Over 50 enthusiastic Santa Cruzans paddled along the San Lorenzo River in kayaks and canoes on Oct. 12. A city ordinance enacted in 1985 would typically prohibit this type of activity, but the recent River Paddle event served as an opportunity for residents to re-evaluate the river as a recreational area.

“It was a pilot project for the city to decide whether to change [the ordinance],” said executive director of the Coastal Watershed Council (CWC) Greg Pepping. “We wanted to test it out and do it for a day, and it was a chance to learn about safety concerns and the other things that can be done [with the river].”

The River Paddle was hosted by the city of Santa Cruz and the CWC. According to their website, the CWC is a nonprofit organization dedicated to preserving and protecting coastal watersheds in the Monterey Bay region through community stewardship, education and monitoring.

Photo courtesy of Melissa Foley.
Photo courtesy of Melissa Foley.

There is currently an ordinance preventing anyone without a permit from using the river for recreational activity. In order to host the experimental event, the CWC acquired a temporary permit from the city.

The CWC is scheduled to meet with City Council in a few weeks to start a formal review of the ordinance, Pepping said. Vice Mayor Lynn Robinson said she is optimistic that action will take place this November.

Among other goals, the CWC plans to lead a River Oversight Committee, which will manage multiple groups focused on public safety and water quality and supply, Pepping said. The River Oversight Committee will also allow community members to voice their opinions about the river, both positive and negative.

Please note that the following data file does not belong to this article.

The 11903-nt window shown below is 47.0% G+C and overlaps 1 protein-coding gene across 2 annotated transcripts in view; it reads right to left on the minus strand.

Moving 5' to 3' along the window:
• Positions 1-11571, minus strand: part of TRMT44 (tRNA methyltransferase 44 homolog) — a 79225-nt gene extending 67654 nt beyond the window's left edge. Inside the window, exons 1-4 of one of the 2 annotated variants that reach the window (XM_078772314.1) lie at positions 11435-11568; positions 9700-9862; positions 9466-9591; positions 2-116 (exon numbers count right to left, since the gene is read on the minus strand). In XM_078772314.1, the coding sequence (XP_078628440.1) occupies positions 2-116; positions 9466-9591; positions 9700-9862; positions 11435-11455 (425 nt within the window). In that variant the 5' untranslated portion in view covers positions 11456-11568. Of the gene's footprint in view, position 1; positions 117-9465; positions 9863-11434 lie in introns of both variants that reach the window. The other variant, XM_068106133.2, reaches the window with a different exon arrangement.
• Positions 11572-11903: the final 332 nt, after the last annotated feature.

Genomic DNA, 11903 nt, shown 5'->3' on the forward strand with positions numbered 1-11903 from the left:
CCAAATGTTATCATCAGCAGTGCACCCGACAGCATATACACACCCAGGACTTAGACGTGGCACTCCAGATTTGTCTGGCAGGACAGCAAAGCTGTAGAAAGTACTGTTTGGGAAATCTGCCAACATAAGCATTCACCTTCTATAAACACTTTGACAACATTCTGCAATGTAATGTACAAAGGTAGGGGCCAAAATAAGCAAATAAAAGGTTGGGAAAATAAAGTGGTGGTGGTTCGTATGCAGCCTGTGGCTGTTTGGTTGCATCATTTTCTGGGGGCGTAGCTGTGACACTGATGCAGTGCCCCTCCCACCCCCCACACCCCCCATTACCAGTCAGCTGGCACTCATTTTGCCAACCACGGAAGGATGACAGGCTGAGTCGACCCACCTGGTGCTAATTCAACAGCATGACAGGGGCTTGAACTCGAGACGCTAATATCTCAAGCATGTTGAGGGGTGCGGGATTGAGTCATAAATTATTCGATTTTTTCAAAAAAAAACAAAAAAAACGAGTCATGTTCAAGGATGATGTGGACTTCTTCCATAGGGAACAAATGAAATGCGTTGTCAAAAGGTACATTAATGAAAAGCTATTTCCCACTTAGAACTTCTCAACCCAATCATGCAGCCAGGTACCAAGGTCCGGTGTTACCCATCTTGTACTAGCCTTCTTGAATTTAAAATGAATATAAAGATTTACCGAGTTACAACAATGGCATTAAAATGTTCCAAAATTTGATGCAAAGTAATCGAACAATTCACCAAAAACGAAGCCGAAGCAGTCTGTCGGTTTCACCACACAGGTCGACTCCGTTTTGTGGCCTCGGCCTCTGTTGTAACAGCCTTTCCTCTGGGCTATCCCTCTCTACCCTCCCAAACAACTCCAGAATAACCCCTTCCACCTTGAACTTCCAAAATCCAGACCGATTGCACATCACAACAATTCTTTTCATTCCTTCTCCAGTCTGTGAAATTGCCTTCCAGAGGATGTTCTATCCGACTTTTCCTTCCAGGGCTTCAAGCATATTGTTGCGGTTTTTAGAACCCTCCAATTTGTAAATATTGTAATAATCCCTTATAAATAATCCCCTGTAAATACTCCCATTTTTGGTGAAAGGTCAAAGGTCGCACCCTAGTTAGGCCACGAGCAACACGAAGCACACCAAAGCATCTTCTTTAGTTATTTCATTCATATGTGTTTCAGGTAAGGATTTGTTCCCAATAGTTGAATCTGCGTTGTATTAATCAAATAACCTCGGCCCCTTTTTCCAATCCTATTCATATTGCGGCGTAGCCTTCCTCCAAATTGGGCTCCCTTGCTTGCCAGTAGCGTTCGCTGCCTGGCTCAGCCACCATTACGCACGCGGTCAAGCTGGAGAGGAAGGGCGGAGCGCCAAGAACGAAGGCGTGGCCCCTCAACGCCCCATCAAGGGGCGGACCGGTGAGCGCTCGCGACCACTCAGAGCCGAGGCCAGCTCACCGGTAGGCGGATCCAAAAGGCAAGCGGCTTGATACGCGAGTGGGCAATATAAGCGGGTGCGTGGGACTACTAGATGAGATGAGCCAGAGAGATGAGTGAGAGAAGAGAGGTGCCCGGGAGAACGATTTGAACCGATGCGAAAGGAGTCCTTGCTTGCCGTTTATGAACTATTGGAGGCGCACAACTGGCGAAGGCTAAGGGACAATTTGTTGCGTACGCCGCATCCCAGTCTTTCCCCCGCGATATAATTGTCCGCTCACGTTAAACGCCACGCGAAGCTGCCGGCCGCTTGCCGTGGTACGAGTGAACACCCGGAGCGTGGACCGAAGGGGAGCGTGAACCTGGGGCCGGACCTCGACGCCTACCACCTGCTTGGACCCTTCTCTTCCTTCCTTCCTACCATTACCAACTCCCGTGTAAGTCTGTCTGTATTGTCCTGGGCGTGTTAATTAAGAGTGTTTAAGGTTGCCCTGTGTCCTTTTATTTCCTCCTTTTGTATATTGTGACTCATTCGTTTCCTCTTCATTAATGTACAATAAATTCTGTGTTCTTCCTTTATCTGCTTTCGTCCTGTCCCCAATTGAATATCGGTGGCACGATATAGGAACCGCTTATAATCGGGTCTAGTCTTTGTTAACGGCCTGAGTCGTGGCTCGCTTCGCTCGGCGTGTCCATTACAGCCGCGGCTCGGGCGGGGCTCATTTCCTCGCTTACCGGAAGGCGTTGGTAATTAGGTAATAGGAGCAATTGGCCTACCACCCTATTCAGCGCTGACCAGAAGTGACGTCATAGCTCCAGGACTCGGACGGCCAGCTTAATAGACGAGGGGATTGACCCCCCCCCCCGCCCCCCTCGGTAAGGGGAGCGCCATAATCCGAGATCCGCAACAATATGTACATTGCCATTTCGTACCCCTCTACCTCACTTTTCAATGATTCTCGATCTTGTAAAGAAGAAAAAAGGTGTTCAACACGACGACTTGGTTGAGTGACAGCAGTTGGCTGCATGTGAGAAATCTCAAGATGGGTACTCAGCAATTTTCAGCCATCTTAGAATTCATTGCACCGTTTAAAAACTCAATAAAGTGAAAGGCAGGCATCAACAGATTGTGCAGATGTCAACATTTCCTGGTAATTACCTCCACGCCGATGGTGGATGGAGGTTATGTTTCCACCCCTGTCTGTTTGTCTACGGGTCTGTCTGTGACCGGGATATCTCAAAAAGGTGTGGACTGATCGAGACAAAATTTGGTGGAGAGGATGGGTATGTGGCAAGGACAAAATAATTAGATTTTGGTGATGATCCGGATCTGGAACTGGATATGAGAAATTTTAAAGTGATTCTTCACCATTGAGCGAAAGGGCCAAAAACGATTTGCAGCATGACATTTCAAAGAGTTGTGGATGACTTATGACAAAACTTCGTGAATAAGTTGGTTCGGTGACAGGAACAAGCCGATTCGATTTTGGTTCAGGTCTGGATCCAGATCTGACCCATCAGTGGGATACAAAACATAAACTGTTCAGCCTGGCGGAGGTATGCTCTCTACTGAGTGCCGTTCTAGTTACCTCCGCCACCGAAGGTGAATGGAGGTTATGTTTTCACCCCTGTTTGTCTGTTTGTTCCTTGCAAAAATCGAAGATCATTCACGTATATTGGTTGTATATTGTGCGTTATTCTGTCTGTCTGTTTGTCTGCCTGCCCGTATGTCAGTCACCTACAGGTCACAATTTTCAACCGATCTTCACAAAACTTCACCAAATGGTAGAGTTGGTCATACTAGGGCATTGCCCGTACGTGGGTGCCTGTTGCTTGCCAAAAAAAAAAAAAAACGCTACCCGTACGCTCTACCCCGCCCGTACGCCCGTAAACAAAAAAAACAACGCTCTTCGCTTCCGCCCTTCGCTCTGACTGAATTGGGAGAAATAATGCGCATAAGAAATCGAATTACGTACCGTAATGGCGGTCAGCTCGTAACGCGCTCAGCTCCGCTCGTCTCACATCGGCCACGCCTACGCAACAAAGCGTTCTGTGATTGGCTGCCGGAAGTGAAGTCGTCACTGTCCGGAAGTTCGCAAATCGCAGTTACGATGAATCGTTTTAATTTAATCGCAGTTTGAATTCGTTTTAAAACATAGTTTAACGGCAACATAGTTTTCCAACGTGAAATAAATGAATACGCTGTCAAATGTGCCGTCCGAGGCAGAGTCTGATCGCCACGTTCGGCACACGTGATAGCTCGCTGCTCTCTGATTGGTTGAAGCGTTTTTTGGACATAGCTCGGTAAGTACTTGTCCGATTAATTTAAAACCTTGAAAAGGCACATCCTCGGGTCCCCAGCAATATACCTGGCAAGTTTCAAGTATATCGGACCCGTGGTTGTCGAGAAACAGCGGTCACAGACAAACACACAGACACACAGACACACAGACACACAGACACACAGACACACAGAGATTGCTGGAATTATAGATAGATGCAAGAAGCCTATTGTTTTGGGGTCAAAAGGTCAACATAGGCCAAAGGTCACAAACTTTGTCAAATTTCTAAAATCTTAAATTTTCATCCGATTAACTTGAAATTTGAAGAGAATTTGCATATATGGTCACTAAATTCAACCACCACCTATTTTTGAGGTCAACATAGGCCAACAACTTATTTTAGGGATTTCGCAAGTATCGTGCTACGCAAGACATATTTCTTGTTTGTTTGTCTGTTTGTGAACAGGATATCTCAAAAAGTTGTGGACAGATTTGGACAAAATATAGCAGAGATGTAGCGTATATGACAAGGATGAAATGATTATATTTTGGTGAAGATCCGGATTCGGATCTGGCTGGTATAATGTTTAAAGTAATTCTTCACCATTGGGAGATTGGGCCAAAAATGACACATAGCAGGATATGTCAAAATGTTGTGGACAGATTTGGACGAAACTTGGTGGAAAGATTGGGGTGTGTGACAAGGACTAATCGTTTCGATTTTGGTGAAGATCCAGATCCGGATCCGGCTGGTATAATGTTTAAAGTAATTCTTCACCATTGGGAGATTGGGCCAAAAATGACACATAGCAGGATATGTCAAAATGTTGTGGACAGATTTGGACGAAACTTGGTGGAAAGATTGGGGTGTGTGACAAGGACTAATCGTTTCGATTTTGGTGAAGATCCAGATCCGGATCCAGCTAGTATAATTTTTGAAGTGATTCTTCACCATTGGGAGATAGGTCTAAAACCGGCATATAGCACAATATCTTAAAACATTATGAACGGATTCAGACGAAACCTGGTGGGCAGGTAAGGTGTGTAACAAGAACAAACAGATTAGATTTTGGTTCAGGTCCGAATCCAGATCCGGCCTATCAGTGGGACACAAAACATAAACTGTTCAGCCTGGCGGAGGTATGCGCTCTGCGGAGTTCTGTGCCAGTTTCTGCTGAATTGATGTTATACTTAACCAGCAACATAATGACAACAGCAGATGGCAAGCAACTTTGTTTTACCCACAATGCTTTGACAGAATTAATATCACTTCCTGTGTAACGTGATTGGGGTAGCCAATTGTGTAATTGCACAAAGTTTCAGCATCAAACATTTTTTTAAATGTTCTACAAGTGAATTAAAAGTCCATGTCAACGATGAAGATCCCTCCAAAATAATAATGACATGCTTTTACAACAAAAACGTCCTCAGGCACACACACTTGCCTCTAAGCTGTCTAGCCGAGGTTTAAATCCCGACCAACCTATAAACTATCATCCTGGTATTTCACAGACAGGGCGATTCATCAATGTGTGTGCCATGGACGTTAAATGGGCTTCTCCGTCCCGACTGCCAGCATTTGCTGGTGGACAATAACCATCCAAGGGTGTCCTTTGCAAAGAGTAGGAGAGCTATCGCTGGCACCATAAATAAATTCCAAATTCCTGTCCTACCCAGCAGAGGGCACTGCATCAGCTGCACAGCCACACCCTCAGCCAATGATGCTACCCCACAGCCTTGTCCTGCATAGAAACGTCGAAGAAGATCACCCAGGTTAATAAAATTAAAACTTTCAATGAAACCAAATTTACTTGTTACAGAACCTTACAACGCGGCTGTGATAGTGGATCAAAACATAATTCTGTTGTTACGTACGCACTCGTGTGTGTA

This past August, the Santa Cruz Police Department found a body in the San Lorenzo River.

“It’s not unusual that we find bodies in or around the river levee, both in the water as well as on the banks,” said Deputy Chief Steve Clark. “We’ve had a lot of drug and transient related crime. There are a lot of places for people to hide and engage in criminal activity and not be discovered.”

Not only does crime on the levee affect the river itself, it also affects businesses near the San Lorenzo, like those on south River Street.

Mythic Games owner Reuben Timineri, whose store lies across the street from the San Lorenzo River, said someone from the levee wanders into his store and has to be escorted out two or three times a week.

“I have a lot of concern about people trying to do or sell drugs because we have a lot of young kids in the 10 to 12 age group playing here,” Timineri said. “People just loiter outside until security comes and takes them away.”

Executive director of the CWC Greg Pepping believes if the river is opened for recreational use, people will be less likely to commit crimes in or around the levee.

“It’s not a silver bullet to crime in Santa Cruz nor along the river, but people want to do illegal stuff where they can’t be seen,” Pepping said. “As long as you and I and the next person come paddling by, they don’t want to do that there. It doesn’t mean they won’t do it at all, but it means they won’t do it there, and that can change the river.”

Robinson said the city implemented jogging mile markers around the levee and created a river underpass for bike riding, although little work has been done to the river itself.

Because of the crime problem on the levee, the river is a source of frustration for some people, Pepping said, but it could be a draw for a sense of community pride.

“I’m humble about what a small organization with an environmental syllabus can and cannot do,” Pepping said. “I’m also extremely ambitious that if we have even moderate success with our San Lorenzo River project, it will change Santa Cruz.”